Updated: Feb 24, 2021
After meeting in a graduate-level entrepreneurship class, we came together to solve a wicked problem: how to re-imagine the future of nuclear waste. We were committed to finding a solution that did not require new regulations, and was fundamentally transformative and ambitious.
When the University of Michigan and Energy Impact Center launched the inaugural Nuclear Waste Grand Challenge to re-imagine the future of nuclear waste, we jumped at the opportunity.
After many late night ideation sessions over Zoom, mentorship meetings with experts from national labs, energy companies, tech companies, and think tanks, we came up with a crazy idea. What if we could find a way to harness the immense passive heat generated by spent nuclear fuel? Even better, what if this heat source could be used to eliminate or decrease other forms of toxic waste?
“There is no time to waste to meet a decarbonized future and find a way to de-risk nuclear waste storage which is accumulating by the minute. We wanted to find a solution that was fit for implementation by 2025. No incremental change or low-hanging fruit here.”
On April 10, 2020, an expert panel of judges evaluated the teams as entrepreneurs soliciting start-up funds from early stage investors and venture capital firms. Teams were judged on overall product desirability, customer validation, technical analysis, go-to-market strategy, and legal and regulatory evaluation.
We were absolutely thrilled when we learned that we won the $17,000 First Prize! After the initial shock wore off, we began asking ourselves: what if this could actually work?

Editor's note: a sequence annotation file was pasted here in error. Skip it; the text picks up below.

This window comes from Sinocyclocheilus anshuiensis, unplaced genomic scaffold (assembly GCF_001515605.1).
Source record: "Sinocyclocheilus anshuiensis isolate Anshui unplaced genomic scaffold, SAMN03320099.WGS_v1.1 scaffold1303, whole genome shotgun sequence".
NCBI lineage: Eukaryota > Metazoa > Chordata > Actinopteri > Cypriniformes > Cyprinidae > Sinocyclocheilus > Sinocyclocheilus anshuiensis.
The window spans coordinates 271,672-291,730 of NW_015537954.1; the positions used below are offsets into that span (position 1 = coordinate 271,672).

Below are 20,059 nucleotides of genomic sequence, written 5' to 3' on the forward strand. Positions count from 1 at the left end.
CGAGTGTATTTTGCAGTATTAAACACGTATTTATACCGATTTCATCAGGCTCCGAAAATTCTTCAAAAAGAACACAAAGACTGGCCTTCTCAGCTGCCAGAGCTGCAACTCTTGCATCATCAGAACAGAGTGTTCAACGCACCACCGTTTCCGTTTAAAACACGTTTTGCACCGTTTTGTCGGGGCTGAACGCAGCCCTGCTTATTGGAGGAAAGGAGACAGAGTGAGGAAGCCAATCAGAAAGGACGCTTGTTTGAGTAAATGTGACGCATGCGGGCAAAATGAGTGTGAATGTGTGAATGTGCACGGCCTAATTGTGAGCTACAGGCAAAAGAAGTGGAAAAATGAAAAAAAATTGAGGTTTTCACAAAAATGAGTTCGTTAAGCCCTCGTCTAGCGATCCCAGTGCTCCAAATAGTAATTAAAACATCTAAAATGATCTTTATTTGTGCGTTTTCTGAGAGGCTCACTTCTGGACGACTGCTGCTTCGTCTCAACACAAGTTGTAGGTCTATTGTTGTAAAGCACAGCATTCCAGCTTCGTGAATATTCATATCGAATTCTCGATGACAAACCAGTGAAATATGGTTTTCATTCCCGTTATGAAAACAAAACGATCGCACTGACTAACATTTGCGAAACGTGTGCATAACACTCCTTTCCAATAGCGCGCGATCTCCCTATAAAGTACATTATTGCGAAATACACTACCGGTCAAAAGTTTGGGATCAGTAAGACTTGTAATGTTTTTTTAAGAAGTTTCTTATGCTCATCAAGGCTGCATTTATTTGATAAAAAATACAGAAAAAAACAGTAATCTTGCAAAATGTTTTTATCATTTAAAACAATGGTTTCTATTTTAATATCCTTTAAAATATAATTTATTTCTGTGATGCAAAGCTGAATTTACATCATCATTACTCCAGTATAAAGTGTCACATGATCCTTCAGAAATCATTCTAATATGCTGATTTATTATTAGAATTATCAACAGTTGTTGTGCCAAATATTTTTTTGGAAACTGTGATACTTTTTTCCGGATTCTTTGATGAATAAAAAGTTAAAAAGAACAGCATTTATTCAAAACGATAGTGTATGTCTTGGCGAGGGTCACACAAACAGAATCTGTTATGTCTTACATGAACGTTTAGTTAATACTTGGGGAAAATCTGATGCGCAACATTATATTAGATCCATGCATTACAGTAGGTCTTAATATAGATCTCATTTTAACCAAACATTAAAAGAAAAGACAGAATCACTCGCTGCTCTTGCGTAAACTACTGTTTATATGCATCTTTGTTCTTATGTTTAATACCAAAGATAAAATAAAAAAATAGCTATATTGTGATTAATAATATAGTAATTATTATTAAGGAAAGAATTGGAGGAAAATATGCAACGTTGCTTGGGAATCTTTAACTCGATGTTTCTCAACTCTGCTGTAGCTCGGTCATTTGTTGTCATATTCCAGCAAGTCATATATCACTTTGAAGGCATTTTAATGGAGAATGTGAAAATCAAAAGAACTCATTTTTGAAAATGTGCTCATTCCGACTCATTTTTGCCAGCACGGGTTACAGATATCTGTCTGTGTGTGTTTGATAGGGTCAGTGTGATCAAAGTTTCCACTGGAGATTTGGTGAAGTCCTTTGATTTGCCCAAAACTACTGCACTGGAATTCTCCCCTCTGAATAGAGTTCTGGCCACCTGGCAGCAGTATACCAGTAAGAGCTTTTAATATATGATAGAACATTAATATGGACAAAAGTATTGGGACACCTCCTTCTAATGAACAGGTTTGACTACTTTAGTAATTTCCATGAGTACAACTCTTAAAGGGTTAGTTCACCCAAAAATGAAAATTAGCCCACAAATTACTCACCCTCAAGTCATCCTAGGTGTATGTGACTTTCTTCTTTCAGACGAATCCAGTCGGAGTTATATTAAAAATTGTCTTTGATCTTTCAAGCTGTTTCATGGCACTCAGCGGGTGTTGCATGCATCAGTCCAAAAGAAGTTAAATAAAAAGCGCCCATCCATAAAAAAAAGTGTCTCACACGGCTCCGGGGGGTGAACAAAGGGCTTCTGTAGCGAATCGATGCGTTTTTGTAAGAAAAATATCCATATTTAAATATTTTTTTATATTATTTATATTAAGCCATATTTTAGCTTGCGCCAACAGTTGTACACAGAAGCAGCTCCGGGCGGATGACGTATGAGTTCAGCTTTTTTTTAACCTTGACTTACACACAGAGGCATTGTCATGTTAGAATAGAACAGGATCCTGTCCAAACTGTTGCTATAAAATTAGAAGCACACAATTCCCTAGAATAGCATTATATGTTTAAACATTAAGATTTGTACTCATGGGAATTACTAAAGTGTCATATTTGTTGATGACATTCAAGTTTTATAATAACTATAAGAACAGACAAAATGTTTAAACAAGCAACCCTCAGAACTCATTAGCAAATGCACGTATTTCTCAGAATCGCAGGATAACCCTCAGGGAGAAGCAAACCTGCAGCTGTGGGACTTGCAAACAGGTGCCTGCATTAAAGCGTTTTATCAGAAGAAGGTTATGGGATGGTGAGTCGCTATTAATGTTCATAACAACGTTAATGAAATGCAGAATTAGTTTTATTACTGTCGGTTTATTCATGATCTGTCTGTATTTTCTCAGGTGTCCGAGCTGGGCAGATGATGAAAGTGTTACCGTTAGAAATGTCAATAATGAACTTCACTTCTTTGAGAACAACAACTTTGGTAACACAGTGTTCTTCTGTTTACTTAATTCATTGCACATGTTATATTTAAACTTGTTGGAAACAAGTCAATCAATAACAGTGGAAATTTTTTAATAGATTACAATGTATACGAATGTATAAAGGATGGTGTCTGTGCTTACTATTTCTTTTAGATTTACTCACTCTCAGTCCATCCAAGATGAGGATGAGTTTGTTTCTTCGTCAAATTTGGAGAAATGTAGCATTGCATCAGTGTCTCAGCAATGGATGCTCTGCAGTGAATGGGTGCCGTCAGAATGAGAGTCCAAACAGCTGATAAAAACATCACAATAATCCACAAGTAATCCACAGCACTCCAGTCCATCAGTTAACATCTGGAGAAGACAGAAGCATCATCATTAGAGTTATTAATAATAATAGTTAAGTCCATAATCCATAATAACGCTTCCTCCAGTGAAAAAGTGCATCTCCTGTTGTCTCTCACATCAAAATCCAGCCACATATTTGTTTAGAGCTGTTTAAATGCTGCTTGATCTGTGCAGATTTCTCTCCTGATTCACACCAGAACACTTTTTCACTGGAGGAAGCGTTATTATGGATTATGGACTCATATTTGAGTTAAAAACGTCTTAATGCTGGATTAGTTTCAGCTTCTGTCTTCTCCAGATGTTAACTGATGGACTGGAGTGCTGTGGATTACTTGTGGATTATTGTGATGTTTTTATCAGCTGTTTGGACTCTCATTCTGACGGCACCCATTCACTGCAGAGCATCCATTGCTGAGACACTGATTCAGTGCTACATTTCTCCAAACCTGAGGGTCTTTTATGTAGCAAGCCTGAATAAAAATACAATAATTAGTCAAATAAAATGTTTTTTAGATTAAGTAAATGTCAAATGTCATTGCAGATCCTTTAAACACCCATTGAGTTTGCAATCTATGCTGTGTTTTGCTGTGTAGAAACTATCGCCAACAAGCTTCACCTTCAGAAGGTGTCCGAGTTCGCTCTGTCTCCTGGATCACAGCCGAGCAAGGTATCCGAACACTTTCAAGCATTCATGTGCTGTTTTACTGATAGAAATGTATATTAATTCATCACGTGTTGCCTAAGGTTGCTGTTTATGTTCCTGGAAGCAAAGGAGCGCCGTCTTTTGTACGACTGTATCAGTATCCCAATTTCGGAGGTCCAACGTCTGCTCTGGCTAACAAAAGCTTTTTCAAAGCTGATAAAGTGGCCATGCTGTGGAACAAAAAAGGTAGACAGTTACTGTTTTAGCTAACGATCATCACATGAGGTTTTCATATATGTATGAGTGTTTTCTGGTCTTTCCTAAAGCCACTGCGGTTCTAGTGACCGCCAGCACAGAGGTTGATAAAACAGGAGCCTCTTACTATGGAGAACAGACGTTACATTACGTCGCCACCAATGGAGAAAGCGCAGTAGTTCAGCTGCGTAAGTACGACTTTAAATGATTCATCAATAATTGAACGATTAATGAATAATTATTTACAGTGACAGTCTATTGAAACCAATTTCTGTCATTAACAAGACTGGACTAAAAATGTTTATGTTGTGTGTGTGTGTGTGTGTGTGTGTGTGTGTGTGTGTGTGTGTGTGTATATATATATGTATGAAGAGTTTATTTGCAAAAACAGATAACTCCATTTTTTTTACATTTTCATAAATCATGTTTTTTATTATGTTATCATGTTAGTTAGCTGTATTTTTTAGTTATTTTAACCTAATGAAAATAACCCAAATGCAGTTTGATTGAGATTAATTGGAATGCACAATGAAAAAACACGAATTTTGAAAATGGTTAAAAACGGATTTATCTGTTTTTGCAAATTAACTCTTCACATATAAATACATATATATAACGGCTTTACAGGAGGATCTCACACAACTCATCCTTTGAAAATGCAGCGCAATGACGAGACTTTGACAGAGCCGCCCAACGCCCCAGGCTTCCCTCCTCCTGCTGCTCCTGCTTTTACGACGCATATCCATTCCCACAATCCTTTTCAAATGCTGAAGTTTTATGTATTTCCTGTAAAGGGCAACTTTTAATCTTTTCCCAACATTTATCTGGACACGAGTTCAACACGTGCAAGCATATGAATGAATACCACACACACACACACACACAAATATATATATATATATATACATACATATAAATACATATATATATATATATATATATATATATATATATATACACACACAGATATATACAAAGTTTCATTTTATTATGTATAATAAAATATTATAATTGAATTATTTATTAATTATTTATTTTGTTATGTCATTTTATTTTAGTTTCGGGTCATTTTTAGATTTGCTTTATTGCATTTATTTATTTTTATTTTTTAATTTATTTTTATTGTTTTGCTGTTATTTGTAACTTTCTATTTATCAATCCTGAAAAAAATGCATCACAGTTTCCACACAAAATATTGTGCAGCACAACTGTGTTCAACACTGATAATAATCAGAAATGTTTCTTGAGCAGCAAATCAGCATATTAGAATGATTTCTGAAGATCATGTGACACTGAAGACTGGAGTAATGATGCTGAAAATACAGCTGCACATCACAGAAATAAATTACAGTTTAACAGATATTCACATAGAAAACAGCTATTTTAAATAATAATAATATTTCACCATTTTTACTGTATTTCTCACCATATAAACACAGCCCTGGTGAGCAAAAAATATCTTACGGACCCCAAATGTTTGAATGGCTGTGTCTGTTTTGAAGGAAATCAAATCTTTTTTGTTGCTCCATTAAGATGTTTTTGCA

The work began in earnest!
Guided and encouraged by the leading nuclear innovators in the United States-- including those at national labs, government agencies, and venture capital firms-- we began building out our business model, building prototypes, and talking to experts.
Almost a year later, we began actively building out our business model and go-to-market strategy in entrepreneurship and clean-tech accelerators thanks to funding from the National Science Foundation and VentureWell.
We are a diverse group from four different countries representing six languages and five different academic disciplines. Our diversity makes us a team that constantly asks "but how" and "for who"?
Each one of us bring something different to this work. Some are committed to ensuring that nuclear energy remains a viable pathway towards decarbonization. Some are committed to designing circular systems where nothing is wasted and everything can be valorized. Others are policy wonks who know that innovation can still be possible with full regulatory compliance.
But, we are united by a strong belief in the power of human innovation and responsibility to leave behind a positive legacy for future generations. This is what has fueled our foray into entrepreneurship and energized our conversations with over 50 experts in the nuclear energy and wastewater industries.